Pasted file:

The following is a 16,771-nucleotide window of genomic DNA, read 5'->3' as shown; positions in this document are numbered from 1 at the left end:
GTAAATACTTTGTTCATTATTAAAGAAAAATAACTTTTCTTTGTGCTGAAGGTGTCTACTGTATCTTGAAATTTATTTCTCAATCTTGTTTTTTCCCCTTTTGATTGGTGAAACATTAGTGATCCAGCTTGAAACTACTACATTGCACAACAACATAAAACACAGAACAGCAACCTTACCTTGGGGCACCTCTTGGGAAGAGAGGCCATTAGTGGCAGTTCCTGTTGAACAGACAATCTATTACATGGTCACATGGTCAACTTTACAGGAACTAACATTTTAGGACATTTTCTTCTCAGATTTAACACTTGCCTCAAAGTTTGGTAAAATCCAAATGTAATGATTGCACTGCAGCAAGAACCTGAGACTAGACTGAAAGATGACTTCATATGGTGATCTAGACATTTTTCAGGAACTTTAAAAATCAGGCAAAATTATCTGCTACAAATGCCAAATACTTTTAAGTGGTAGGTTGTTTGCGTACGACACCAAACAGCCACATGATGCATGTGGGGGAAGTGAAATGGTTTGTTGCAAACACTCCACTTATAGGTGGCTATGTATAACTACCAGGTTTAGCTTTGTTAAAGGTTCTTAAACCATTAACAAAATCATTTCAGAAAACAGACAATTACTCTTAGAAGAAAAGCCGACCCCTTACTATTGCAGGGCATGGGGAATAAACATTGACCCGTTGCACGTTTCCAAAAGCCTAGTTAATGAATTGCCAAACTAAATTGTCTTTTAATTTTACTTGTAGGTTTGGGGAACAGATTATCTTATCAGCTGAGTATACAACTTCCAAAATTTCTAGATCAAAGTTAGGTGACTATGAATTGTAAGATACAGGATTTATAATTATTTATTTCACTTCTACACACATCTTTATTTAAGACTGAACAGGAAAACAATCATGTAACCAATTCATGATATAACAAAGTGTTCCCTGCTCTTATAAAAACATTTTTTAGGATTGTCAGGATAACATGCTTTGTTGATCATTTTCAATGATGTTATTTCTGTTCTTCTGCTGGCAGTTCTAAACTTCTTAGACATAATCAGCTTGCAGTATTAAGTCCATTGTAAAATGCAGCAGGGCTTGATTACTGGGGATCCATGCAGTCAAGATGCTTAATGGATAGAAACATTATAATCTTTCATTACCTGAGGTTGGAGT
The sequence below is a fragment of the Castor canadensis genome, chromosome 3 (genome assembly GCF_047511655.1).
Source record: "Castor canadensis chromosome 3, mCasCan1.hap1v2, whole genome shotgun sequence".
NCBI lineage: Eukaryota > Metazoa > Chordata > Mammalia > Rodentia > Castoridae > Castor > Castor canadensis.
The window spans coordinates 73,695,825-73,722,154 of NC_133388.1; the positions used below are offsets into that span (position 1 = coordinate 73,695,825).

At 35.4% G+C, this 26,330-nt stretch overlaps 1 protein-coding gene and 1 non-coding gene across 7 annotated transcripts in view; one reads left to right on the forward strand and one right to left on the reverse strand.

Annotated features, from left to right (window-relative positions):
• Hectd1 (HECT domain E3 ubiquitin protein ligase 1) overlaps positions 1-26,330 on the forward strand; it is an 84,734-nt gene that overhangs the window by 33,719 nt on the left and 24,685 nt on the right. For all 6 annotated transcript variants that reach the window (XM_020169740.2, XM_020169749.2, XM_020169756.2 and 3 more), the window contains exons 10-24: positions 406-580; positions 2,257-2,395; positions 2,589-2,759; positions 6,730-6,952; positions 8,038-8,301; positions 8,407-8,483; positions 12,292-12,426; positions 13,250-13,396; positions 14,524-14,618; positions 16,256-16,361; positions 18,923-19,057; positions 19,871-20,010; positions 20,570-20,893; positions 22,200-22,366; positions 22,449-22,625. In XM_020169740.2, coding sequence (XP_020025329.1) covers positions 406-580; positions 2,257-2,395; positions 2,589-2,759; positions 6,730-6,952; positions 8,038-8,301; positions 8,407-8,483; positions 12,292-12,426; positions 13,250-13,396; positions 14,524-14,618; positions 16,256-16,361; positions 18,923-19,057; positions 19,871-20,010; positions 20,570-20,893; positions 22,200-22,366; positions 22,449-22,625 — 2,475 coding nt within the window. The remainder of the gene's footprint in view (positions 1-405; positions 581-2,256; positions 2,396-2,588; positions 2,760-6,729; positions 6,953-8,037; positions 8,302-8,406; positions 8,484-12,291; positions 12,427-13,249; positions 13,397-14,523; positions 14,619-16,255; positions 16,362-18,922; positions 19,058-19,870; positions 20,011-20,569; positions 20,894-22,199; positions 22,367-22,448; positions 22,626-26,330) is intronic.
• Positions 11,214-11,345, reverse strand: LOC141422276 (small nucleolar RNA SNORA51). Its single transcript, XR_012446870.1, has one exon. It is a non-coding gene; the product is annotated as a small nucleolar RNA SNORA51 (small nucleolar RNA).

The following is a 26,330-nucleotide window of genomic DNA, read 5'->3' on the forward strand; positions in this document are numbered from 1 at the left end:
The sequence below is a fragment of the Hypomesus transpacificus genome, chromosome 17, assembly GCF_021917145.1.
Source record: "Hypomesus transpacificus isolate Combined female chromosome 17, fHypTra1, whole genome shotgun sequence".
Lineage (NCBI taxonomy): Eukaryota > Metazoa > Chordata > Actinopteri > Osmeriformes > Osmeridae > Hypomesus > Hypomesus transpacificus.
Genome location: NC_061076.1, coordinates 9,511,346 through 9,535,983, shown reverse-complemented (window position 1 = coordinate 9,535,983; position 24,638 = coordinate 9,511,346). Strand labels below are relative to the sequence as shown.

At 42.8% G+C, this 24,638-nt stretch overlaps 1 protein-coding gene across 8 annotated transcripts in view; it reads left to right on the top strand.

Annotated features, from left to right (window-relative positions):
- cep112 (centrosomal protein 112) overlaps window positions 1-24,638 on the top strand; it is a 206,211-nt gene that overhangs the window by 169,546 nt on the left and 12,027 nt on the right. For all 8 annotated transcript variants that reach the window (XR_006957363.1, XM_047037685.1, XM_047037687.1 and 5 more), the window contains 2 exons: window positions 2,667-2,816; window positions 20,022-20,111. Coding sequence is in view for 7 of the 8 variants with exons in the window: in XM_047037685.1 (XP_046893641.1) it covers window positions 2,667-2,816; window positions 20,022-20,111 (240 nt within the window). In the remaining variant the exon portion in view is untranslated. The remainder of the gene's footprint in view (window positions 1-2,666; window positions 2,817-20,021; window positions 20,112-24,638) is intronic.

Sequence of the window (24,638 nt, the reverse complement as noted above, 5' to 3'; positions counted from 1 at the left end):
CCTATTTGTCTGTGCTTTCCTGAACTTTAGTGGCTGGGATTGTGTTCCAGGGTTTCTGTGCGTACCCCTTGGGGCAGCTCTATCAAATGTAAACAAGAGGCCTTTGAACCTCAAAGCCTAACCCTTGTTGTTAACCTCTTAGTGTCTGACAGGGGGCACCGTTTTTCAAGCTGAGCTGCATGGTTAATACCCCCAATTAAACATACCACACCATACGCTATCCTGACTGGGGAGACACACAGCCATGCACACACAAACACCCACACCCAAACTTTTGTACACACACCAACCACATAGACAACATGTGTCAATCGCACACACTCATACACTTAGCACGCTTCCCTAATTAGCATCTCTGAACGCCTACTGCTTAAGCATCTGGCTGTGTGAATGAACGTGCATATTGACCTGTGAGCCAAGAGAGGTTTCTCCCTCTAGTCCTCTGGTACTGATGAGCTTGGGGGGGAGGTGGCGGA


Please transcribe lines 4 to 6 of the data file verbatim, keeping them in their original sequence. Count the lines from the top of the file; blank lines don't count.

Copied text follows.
Source record: "Castor canadensis chromosome 3, mCasCan1.hap1v2, whole genome shotgun sequence".
NCBI lineage: Eukaryota > Metazoa > Chordata > Mammalia > Rodentia > Castoridae > Castor > Castor canadensis.
The window spans coordinates 73,695,825-73,722,154 of NC_133388.1; the positions used below are offsets into that span (position 1 = coordinate 73,695,825).